I (Amanda) have written before about my difficult transition from Maryland to Colorado. Letting go of my long, deep community was unexpectedly hard, and it’s only been the last few months where I’ve started to pull through a bit. One of the biggest and most important elements of that community I left behind was my amazing running tribe.
I found these ladies about 15 years ago. I showed up one Saturday morning to the local running club’s weekly “bagel run,” just to see what it was all about. I fell into step and conversation with a few ladies and by the end of 10 miles, we were exchanging phone numbers. It turned out they met a couple of times every week for speedwork or runs from a local bakery, and they invited me in.
The following Tuesday, I joined them for laps around the track and we never looked back. We were compatible not only in pace, but in lifestyle, too. We socialized outside of our runs, began taking trips together to races, and like any tribe, lifted each other up through the good times and the bad.
Over the years we’ve shared laughter, tears, births, deaths, divorces and more. This special group of ladies is much more than a running group—we have forged deep, lasting friendships.
In my months away from Maryland, they’ve been there, too. They’ve called, texted, and visited, some of them more than once. When I’m back in Maryland on one of my frequent weekends, we always get together for a few runs, some coffee and/or some wine.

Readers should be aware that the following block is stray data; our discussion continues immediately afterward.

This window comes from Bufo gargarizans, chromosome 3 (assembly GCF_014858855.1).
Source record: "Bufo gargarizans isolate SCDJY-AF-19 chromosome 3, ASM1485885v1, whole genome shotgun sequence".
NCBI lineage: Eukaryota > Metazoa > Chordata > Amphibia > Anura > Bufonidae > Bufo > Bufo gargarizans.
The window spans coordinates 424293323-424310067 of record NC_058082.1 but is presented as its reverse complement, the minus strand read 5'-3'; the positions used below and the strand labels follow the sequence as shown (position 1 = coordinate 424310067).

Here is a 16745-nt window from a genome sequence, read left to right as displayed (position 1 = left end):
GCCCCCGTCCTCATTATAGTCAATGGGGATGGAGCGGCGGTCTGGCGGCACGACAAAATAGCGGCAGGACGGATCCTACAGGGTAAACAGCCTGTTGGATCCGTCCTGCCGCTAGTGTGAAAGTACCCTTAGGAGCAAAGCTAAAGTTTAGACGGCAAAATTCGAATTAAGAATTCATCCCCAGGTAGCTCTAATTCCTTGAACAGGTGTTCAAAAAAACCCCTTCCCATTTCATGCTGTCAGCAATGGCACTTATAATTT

Landing in Colorado, I’ve found it tough to recreate a running tribe. I do have my incredible boyfriend, with whom I continue to share miles a couple of times each week. I love and treasure that, but I’d also love to have a tribe like back home.
I’ve found a few friends, here or there, but no regular, informal groups like my Maryland crew. I’ve logged more than my share of solo miles out here, too, and while I’ve always included runs by myself, I sorely miss the special camaraderie I shared in Maryland.
Knowing how important running is to me, and how important having a social life is, I have been making more effort of late to forge new running friendships. Slowly but surely I’m finding that most weeks, I can find a friend to share some miles.
Here’s what I’ve found helped me wrangle up new running companions:
- Find the beer runs! In Colorado, at least, there are plenty of group runs set up from breweries, often on a weekly basis. These are a great way to join other local runners, getting to know them both on the roads/trails, and after over a craft beer. If not a beer run, there are other social runs to be had if you dig around.
- Check out Facebook. Truth be told, I’m not a Facebook fan, but I will admit it’s a good way to find local clubs and runs. I belong to a couple of different ones here in different locales. An easy search will turn these groups up and you can see who is posting both formal and informal runs.
- Have a look at the local running stores. I don’t mean stalk the customers for seemingly similar runners, but do go to the store websites and see if they sponsor any regular runs. Most do, and it’s another opportunity to meet new faces.
I’ve made peace with the fact that I’ll never replace my OG running tribe. Nor do I want to. They’re always going to be my BRFs and I’ll always get to run with them when visiting. But I can build on that foundation, and add to my circles. All in all, that makes me a lucky runner.